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My very dear friend, The Hauswife, had her 30th birthday last week, Her husband contacted me about creating a custom planner for her, which was so much fun to work on! I had it printed and wrapped, and we threw her a surprise dinner party. I also made her a set of custom planner stickers so she can keep track of her life in style.

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We also had our third D&D game night. LBB ended up with a set of magical keys (that somehow disappeared when no one was looking), and PeaGreen was less than thrilled with my photo-documentation of his game-playing. We did manage to make it through a third battle, with our merry band in tact (barely). I think our DM is taking it easy on us! We added a new player this round as well, The Hauswife.

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I wanted to show off my newly-made dice box, too! I started with a small wooded box from the craft store. I used ‘ArtMinds square wood box (4.13″ x 3.942″)’ item# 10308297 at Michael’s. (I am not affiliated with them; that’s just what I used – I don’t get any kickbacks from them for linking to them or anything.) I found a picture of a mermaid that I liked, and re-drew it, then burned it into the wood with a wood-burning tool. I also found an art-deco pattern for the sides and front, and then burned those sections as well. Then I painted parts of the box with watercolor, and painted her tail with a glitter glaze to make it stand out. It holds a set of Chessex dice, as well as several loose dice and miniature figures inside quite nicely. It’s bigger inside than I’d have thought, and is perfect for storage as well as carrying things back and forth.

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The last thing on our list was our group’s Social Studies Club. Our country of discussion was Turkey this month, but we weren’t able to go to class. I did find this lovely little drawing though, and still wanted to use it, so I am adding it anyway. Istanbul-travel-illustration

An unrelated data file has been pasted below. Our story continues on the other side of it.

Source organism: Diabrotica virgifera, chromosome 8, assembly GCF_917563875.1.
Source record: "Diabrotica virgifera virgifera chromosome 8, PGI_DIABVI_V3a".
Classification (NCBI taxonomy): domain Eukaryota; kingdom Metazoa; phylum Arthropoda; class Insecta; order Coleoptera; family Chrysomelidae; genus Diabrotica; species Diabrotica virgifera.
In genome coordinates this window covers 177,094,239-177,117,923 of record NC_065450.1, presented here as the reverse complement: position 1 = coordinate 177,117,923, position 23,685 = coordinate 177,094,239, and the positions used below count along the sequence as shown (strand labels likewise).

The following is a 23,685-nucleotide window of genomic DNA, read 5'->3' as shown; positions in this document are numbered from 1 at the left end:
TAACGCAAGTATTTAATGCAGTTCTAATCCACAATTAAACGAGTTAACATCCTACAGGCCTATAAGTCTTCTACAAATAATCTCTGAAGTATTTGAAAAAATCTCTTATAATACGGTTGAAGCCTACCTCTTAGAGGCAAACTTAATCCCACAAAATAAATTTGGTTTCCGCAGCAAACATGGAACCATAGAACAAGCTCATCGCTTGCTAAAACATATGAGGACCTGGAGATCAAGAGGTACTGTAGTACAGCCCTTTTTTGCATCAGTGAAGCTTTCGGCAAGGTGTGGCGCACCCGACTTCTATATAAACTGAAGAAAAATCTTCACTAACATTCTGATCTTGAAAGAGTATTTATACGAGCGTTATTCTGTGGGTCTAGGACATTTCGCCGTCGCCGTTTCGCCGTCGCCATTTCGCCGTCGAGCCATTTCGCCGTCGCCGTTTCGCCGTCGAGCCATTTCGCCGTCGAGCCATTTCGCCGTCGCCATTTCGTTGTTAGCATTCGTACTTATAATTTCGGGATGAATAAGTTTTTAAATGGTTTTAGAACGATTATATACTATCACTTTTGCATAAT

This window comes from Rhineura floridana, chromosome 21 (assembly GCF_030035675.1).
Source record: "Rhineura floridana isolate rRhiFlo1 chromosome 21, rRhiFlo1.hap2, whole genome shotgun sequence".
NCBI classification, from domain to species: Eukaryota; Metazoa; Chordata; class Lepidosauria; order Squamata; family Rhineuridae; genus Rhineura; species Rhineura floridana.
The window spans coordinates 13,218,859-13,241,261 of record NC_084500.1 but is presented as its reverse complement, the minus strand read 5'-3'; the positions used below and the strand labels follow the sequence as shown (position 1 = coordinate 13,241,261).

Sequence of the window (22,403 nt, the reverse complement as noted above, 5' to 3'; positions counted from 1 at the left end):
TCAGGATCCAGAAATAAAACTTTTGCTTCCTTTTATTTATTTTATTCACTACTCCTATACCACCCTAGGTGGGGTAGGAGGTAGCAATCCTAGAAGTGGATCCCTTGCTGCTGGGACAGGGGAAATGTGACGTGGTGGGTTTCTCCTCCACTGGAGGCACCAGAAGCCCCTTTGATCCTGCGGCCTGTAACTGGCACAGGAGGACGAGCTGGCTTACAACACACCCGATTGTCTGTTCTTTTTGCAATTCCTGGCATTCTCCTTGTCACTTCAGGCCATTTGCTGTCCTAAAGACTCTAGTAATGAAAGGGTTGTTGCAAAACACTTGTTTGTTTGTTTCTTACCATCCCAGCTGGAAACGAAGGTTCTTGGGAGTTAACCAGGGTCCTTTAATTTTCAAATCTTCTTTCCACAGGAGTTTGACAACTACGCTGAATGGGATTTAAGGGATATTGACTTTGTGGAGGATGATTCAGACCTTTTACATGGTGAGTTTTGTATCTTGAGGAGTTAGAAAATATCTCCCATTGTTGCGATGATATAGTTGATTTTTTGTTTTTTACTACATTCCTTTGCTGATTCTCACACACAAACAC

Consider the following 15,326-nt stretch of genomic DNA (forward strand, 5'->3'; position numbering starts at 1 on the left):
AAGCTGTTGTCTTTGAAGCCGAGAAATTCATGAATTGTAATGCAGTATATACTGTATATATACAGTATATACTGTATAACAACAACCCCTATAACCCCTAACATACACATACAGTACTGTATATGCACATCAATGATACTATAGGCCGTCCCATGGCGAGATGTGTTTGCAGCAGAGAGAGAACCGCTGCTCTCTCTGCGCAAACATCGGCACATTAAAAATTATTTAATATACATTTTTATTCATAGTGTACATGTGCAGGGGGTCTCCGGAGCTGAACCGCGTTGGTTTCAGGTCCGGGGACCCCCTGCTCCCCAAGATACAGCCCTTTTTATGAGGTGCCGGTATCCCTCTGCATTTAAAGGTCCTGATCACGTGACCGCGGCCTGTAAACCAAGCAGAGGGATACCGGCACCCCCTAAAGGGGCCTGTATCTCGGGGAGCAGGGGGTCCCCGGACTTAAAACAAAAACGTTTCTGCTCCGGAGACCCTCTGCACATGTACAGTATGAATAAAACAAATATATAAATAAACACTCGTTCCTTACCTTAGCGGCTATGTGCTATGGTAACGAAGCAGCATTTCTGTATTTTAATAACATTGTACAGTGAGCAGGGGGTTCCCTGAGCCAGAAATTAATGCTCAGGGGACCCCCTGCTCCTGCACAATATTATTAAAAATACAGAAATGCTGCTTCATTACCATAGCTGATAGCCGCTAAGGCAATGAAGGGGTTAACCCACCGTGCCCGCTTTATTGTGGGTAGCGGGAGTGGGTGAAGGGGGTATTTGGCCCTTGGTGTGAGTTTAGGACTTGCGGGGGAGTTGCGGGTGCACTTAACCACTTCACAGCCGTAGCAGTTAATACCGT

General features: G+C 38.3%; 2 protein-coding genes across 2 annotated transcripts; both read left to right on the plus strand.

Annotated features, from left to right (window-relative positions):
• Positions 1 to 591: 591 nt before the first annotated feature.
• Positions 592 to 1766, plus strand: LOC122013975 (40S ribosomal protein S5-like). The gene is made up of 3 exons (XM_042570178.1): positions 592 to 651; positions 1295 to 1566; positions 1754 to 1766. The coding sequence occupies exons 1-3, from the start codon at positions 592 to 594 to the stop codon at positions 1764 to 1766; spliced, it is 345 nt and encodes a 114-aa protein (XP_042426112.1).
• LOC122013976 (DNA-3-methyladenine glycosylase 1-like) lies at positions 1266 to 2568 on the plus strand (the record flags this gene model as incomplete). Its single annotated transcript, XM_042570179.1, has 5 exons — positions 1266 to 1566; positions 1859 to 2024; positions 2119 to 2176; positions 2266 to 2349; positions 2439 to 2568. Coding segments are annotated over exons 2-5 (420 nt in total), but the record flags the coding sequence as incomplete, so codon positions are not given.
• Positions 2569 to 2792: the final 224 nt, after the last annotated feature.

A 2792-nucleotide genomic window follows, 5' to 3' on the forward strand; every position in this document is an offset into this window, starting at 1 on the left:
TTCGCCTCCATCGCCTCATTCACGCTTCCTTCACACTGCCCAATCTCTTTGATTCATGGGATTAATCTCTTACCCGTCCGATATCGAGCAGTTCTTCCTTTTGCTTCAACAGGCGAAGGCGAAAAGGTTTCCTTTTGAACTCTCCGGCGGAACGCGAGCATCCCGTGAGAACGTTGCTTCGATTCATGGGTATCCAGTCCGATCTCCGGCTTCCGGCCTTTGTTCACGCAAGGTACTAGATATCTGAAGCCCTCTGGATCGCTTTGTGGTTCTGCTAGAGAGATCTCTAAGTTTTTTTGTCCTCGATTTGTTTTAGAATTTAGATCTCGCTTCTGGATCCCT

Hope your spring is off to a lovely start!
Warmly,
~h


Halloween Fun

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Halloween really is my favorite time of year. Unfortunately, this Halloween has sucked, because we’ve all been sick. We never get sick – like, seriously – NEVER. But this year, PeaGreen got a cold, then Loverly Husband had the flu, and LBB and I both have been feeling off-and-on sickly for the past couple of weeks. I’ve felt so drained and not holiday-spirit-ish that I didn’t even decorate the house for Halloween like I normally do. Boo to that (and not in the fun, scary way).

We did have some friends over for pumpkin carving though. Much fun was had by all:

Costuming went well; well enough, anyway. I think the kids are kinda getting out of the ‘let’s dress up’ phase and into the ‘I want to look cool’ phase. There are some aspects of growing up that aren’t worth it, I think. But they did turn out rather well, despite the last-minute-ness of it all. Our homeschool group had their Halloween party this week, and so that’s where the bulk of our costume effort went. We had company all Friday afternoon, and neither LBB or I felt up to ToT’ing, so we ended up grabbing pizza and bags of candy from the store and staying in to watch a scary movie this year (Cabin in the Woods, if you must know). CAM00907

Other than Halloween mini-goodness, we’ve been hard at work on the school front as well. I started making up a list of all their work for the week and giving it to them on Mondays, with more freedom to choose the order they want to work in. If they want to work ahead, that’s their call (though the must finish the day’s assignments each day).

I know there’s a lot of debate about this, and we’ve taken a long time to finally decide if it was right for us, but we attached monetary incentive to their work (both schoolwork and chores).  Overall, our kids are pretty fortunate/spoiled – they have always had chores to do (which they have to do as part of their contribution to our family), and when they want something, we pretty much buy it for them or give it to them. But lately, they’ve been asking for either money, or larger things that we don’t necessarily want to spend money on. So after much thought, we decided that a job well-done is worth rewarding. For schoolwork, we decided on 10 cents per completed assignment, plus $1 per day for completed chores, and instituted a savings plan on money earned. They put a minimum of 20% in their primary saving account (which we match), a minimum of 10% in their secondary savings (which is a shadow box frame with a picture of an item they are saving for, and a dollar amount to reach before they’re allowed to open it), and a minimum of 5% to be donated to a charity (or put in savings towards a larger donation later in the year).

We’ve been doing this for a couple of weeks now, and it’s been interesting to see how they feel about it and how it’s affected their willingness to work, and has brought into question ‘work for reward’ and all that jazz. Interestingly enough, it hasn’t really affected their willingness to work all that much, either on school assignments or chores. They are still required to do their same lessons, and same chores, and *if* they complete them, they earn their money. If they don’t, then they still have to complete the lesson/chore, but haven’t earned their money. The good thing (for me, at least) is that they’re not constantly asking *me* to buy them things, which is awesome.